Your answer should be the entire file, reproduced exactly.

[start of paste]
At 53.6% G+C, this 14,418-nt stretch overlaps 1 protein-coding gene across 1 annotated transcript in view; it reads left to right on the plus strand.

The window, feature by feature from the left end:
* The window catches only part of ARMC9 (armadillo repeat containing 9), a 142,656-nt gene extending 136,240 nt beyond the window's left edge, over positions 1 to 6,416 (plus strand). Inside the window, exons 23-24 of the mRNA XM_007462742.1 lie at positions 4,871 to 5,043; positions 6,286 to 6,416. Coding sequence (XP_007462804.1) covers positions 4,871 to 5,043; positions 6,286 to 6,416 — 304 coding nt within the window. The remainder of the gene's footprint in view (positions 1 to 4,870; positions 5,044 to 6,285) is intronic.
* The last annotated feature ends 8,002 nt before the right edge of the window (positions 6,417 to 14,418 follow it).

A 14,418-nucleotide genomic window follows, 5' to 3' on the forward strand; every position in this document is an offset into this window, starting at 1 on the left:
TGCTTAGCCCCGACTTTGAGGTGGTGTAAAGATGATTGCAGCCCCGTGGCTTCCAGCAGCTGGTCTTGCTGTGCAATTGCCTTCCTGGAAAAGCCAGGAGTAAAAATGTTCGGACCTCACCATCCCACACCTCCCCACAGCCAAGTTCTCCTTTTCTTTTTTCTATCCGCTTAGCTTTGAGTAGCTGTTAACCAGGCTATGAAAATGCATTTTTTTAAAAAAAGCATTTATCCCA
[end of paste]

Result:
At 53.6% G+C, this 14,418-nt stretch overlaps 1 protein-coding gene across 1 annotated transcript in view; it reads left to right on the plus strand.

The window, feature by feature from the left end:
* The window catches only part of ARMC9 (armadillo repeat containing 9), a 142,656-nt gene extending 136,240 nt beyond the window's left edge, over positions 1 to 6,416 (plus strand). Inside the window, exons 23-24 of the mRNA XM_007462742.1 lie at positions 4,871 to 5,043; positions 6,286 to 6,416. Coding sequence (XP_007462804.1) covers positions 4,871 to 5,043; positions 6,286 to 6,416 — 304 coding nt within the window. The remainder of the gene's footprint in view (positions 1 to 4,870; positions 5,044 to 6,285) is intronic.
* The last annotated feature ends 8,002 nt before the right edge of the window (positions 6,417 to 14,418 follow it).

A 14,418-nucleotide genomic window follows, 5' to 3' on the forward strand; every position in this document is an offset into this window, starting at 1 on the left:
TGCTTAGCCCCGACTTTGAGGTGGTGTAAAGATGATTGCAGCCCCGTGGCTTCCAGCAGCTGGTCTTGCTGTGCAATTGCCTTCCTGGAAAAGCCAGGAGTAAAAATGTTCGGACCTCACCATCCCACACCTCCCCACAGCCAAGTTCTCCTTTTCTTTTTTCTATCCGCTTAGCTTTGAGTAGCTGTTAACCAGGCTATGAAAATGCATTTTTTTAAAAAAAGCATTTATCCCA